The Twelve (The Passage #2)
Written by: Justin Cronin
Synopsis: At the end of The Passage, the great viral plague had left a small group of survivors clinging to life amidst a world transformed into a nightmare. In the second volume of this epic trilogy, this same group of survivors, led by the mysterious, charismatic Amy, go on the attack, leading an insurrection against the virals: the first offensives of the Second Viral War.
To do this, they must infiltrate a dozen hives, each presided over by one of the original Twelve. Their secret weapon: Alicia, transformed at the end of book one into a half human, half viral—but whose side, in the end, is she really on? (Via Goodreads)
WARNING: WILL CONTAIN SPOILERS FOR BOOK 1 - sorta
I finished reading The Passage while I traveled around Europe last year, and I made a stop in every book store I found to try and find a copy of The Twelve to read on my flight home. Considering my excitement to read The Twelve, it's maybe a little surprising that it took me over 3 months to finish. But my problem (alongside my general reading block) was the same as the one I had when I read The Passage, 1. it's flipping long you guys and 2. the first half is so chaotic and disjointed that it takes awhile to get absorbed into. With that said, I understand why there is so much location and character switching at the start. In both books it sets up the action set pieces of the second half of the novel and it adds a lot of the emotional weight of the narrative, but it also makes it hard to read at a decent clip. My edition was around 700 pages, I think I spent 3 months reading the first 300 pages, and less than a week to read the final 400.
But the book itself, the book I loved. After finishing The Passage I was so excited to find out what would happen next to the rag tag group of youngsters who seem to succeed against all odds. Would they find and defeat the rest of the 12? Would they live happily ever after? Would they ever see the other members of their little community again? When I first began The Twelve I stumbled a bit because it jumps to 5 years later* and suddenly characters from the first book are dead or missing. And even though I read these two books essentially back to back, I still had to get out my copy of The Passage and see if I missed something. There's also a chapter about a completely separate group of people and I struggled to place that event in the book's timeline, only working it out when the event later becomes relevant to the narrative. So there was some rocky ground there, and if you've had a big gap between reading The Passage, it's probably a good idea to revisit the book (or the wikipedia page) before launching into this one.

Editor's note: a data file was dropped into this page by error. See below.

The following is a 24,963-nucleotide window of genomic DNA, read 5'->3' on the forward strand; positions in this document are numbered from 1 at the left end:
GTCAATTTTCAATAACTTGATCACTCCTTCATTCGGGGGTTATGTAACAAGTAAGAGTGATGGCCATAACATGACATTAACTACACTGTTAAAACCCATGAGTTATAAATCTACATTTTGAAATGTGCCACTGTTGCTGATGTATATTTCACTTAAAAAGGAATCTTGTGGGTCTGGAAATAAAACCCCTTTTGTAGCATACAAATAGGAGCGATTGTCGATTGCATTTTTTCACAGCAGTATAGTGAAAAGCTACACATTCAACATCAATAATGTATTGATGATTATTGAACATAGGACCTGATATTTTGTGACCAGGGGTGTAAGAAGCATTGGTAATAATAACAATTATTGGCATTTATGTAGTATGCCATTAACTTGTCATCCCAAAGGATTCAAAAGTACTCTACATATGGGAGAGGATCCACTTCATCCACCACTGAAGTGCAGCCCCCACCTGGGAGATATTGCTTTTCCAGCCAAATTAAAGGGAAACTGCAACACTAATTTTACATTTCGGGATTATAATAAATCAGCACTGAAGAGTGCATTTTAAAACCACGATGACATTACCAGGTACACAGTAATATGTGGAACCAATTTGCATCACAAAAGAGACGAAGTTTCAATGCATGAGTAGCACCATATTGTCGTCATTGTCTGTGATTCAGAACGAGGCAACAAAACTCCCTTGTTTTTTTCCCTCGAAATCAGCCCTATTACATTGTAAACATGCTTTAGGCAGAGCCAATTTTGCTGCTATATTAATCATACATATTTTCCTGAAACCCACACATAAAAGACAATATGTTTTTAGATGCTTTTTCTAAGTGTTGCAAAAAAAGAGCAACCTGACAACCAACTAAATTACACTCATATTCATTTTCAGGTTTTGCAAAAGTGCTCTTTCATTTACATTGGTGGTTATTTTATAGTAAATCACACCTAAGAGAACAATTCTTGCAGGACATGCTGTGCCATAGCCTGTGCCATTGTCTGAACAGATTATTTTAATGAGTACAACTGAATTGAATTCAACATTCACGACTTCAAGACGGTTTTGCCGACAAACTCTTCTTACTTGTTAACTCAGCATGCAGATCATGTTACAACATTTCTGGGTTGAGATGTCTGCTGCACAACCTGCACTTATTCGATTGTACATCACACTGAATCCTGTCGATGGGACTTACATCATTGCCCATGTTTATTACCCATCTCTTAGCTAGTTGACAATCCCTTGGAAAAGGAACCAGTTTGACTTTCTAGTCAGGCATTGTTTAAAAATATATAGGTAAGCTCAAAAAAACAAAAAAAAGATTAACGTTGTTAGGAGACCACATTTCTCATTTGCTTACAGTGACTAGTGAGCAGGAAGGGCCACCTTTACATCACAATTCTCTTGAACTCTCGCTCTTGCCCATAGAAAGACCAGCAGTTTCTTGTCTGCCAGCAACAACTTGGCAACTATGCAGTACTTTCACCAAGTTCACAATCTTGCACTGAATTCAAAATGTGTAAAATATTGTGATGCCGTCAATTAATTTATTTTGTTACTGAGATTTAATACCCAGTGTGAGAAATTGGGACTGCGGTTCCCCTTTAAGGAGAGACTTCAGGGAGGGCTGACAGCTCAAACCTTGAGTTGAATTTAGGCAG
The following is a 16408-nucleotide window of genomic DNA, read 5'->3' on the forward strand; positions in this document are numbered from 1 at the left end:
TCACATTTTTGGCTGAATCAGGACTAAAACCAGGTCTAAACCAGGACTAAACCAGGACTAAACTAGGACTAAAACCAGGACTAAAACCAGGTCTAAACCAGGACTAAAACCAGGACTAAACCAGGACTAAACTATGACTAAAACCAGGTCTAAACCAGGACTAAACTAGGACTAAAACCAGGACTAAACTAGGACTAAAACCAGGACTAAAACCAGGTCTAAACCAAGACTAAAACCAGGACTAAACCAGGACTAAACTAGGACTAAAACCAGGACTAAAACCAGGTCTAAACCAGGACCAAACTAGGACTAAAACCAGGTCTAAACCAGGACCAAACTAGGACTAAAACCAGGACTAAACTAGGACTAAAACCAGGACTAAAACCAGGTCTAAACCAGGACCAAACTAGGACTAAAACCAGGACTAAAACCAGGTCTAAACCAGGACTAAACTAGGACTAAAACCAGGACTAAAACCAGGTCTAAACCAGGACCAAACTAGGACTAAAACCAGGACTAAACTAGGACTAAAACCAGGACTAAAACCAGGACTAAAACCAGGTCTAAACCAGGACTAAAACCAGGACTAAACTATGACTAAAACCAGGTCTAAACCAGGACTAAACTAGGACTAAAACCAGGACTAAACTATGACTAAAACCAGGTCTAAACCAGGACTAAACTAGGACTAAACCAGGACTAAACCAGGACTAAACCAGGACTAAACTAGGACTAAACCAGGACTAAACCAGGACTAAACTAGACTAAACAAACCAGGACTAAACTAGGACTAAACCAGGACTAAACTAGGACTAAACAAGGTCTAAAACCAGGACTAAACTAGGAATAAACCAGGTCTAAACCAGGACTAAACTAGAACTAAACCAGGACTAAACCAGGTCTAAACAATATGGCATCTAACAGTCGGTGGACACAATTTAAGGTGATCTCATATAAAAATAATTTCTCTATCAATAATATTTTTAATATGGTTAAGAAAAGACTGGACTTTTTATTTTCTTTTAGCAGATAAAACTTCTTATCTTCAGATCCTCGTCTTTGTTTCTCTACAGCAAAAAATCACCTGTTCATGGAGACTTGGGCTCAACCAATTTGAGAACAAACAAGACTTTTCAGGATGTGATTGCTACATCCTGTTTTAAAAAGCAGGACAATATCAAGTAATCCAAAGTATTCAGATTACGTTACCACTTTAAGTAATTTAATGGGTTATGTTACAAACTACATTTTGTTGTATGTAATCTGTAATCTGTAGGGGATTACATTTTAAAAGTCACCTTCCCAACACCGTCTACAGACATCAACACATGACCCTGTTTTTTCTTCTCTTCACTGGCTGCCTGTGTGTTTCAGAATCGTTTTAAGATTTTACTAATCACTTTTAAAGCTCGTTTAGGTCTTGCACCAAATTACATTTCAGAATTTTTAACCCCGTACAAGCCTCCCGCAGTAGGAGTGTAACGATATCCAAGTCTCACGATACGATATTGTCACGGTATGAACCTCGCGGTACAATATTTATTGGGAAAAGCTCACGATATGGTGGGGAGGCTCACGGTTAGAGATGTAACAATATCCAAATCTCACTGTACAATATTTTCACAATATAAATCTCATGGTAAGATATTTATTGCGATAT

Knowing that the book is the second in a trilogy also causes some issues because it does seem like some parts are stretched out and treading water waiting for the intense conclusion which is surely coming in book three. That's not entirely fair on the book because like I said, after the mid-way point this book actually takes off at a decent clip but there is something ... hesitant? ... about the story. Perhaps that's in comparison to the insanity of the first book or maybe Cronin wanted to focus more in setting up the characters and foundations so that the third book could take off from page one. I don't know entirely and I can't quite put my finger on it because it isn't like there aren't huge set pieces in this book, it just feels like it's holding back.
I know this has been pretty broad, but it's been so long since I finished the book and I'm actually a little foggy about the details. But I want to get back into blogging more regularly and I felt like getting this review out into the world was probably a good step in that direction. So sorry for the broad and vague review, trust me when I say at the end I really enjoyed the book even amidst the slow and rocky first half and hesitancy.
*Maybe? It's been awhile since I finished it now and I can't remember specifics. It's definitely a chunk of time anyway.